The medical records of patients with definite and probable iron deficiency were assessed to determine if they had a duodenal biopsy performed at the time of upper gastrointestinal endoscopy. In accordance with the BSG guidelines, if patients did not have upper gastrointestinal malignancy or coeliac disease diagnosed at the time of upper gastrointestinal endoscopy, patients’ records were assessed to determine whether a colonoscopy, flexible sigmoidoscopy or barium enema was performed. The following were considered as aetiological diagnoses: coeliac disease, upper and lower gastrointestinal carcinoma, erosive gastritis, erosive oesophagitis (grade III and IV), peptic ulcer, colonic polyps, and angiodysplasia. The frequency of the various diagnoses were recorded.
Three hundred and twenty patients (133 male; mean age 71.5 years) underwent upper gastrointestinal endoscopy during the study period for evaluation of iron deficiency anaemia. Of these, 40 patients (22 male; mean age 65 years) had symptoms of haematemesis or melaena, 112 (49 male; mean age 74.8 years) had no evidence of iron deficiency, 63 (23 male; mean 70.3 years) had no serum ferritin recorded, and 10 (one male; mean age 49.7 years) did not fit the definition for anaemia, leaving 95 patients (37 male; mean age 68.5 years) in the study group. This group included 19 patients (nine male; mean 69.5 years) who met the definition for probable iron deficiency. The mean haemoglobin concentration was 8.6 g/dl (range 5.1–12.4) in the male patients and 8.7 g/dl in the female patients (range 4.3–11.4).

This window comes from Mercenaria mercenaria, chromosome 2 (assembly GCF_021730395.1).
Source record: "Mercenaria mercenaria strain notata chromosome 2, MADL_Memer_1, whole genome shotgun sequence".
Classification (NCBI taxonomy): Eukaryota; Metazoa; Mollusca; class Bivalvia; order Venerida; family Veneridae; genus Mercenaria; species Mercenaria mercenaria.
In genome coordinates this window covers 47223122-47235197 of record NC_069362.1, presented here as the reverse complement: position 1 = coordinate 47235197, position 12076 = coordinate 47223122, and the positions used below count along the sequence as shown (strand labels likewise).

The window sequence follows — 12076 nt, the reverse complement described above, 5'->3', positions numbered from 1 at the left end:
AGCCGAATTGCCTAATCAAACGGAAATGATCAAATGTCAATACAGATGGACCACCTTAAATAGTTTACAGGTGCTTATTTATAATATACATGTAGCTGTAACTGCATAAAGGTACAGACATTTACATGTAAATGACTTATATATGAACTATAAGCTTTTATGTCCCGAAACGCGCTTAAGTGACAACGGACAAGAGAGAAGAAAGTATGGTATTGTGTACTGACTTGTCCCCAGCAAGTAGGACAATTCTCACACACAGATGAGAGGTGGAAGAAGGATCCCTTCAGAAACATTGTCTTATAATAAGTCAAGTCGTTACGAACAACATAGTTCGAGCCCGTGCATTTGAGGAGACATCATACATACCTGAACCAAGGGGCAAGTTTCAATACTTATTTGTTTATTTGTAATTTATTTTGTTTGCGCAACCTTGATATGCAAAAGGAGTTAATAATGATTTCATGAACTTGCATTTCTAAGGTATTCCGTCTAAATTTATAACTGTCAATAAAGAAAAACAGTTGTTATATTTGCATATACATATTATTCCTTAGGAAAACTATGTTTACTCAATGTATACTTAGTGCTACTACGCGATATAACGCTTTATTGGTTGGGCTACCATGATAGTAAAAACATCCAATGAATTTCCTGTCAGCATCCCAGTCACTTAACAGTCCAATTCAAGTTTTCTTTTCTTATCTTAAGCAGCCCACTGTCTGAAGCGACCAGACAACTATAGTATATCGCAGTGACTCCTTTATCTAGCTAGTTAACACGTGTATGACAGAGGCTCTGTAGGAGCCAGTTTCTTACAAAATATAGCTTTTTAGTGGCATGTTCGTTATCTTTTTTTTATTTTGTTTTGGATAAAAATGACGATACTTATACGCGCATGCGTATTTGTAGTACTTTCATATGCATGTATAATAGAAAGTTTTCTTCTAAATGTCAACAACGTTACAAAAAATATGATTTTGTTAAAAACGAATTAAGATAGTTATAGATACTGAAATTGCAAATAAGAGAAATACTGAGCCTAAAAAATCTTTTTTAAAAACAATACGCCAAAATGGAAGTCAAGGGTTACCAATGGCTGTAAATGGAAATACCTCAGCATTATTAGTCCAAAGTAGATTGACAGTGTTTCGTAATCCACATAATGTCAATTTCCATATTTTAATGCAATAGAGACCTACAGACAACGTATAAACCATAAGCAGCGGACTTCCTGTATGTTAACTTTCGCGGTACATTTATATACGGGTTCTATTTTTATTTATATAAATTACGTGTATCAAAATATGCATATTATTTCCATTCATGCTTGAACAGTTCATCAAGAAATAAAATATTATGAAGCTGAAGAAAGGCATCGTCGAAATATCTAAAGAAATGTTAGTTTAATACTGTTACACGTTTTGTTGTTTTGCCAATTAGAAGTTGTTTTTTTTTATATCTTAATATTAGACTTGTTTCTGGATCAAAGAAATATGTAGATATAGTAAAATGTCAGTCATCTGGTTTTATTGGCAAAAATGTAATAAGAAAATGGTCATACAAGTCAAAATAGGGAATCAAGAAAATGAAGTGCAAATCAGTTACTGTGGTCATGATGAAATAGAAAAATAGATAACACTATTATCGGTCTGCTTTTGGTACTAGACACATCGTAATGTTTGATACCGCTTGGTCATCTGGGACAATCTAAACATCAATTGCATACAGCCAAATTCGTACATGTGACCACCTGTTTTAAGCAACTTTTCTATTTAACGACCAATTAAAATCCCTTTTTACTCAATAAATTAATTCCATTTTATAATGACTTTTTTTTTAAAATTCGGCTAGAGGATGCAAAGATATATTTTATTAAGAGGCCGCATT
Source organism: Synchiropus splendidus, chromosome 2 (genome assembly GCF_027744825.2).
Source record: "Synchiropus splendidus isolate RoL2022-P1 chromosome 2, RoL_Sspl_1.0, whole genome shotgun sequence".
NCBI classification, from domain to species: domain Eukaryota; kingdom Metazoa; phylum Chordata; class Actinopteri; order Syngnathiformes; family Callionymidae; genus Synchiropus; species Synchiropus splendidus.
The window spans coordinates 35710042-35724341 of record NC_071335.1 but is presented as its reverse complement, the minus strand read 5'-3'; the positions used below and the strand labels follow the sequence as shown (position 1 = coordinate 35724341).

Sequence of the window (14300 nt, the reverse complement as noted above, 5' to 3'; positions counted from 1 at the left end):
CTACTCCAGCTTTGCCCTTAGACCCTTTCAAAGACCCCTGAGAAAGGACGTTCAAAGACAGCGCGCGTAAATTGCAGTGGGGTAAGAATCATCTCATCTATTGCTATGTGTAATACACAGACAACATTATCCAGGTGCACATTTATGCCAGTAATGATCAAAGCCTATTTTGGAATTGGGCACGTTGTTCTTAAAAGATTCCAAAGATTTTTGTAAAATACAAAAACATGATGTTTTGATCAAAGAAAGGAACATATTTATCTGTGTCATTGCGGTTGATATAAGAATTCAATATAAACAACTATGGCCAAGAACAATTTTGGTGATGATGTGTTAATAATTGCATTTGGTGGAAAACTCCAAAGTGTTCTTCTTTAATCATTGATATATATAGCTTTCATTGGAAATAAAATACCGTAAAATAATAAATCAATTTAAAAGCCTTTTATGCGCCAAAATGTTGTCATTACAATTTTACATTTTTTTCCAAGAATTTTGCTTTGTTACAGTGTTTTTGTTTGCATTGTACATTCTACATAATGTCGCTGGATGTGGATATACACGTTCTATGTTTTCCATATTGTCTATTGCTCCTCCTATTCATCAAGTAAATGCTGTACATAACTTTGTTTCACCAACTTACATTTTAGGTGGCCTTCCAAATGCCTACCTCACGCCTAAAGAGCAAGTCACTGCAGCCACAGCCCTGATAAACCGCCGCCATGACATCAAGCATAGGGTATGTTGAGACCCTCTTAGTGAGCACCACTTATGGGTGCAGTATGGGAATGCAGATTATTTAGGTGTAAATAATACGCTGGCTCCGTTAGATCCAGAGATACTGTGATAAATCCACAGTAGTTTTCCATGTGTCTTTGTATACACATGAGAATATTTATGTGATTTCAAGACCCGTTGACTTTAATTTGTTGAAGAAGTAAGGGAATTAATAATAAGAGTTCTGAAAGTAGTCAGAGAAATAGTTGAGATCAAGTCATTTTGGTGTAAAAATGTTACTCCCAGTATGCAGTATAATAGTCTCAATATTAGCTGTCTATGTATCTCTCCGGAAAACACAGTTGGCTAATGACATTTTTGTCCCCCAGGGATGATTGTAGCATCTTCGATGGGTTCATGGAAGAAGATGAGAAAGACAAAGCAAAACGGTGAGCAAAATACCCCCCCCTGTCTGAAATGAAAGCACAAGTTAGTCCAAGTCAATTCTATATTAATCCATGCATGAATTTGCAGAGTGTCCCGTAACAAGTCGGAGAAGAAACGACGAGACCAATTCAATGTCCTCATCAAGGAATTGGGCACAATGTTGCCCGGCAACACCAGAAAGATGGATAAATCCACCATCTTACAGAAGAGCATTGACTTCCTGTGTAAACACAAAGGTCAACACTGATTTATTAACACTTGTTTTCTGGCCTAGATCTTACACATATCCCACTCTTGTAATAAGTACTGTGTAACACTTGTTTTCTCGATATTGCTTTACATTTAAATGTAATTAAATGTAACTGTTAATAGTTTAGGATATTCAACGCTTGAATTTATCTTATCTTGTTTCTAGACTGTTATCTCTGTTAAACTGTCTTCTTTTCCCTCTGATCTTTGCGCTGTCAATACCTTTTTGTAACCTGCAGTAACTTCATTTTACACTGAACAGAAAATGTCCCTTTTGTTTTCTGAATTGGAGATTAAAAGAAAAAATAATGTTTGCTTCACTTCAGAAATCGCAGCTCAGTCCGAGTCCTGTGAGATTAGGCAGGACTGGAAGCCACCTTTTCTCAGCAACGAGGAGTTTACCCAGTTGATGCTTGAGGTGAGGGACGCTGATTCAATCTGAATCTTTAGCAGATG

Forty four patients (16 male; mean age 66.2 years) had a duodenal biopsy performed at the time of upper gastrointestinal endoscopy, representing 46% of the study group. In three cases (7%) duodenal biopsy demonstrated either total or subtotal villous atrophy in keeping with coeliac disease. Five (5%) patients were diagnosed with upper gastrointestinal carcinoma, one of whom (male aged 59 years) had oesophageal carcinoma and four (all male; mean age 62 years) had gastric carcinoma. In addition, four patients had erosive oesophagitis (at least grade III), one had erosive gastritis, seven had a gastric ulcer (one of whom had coeliac disease), and two had a duodenal ulcer. In total, 21 of 95 patients (22%) undergoing upper gastrointestinal endoscopy had an aetiology identified to explain their IDA.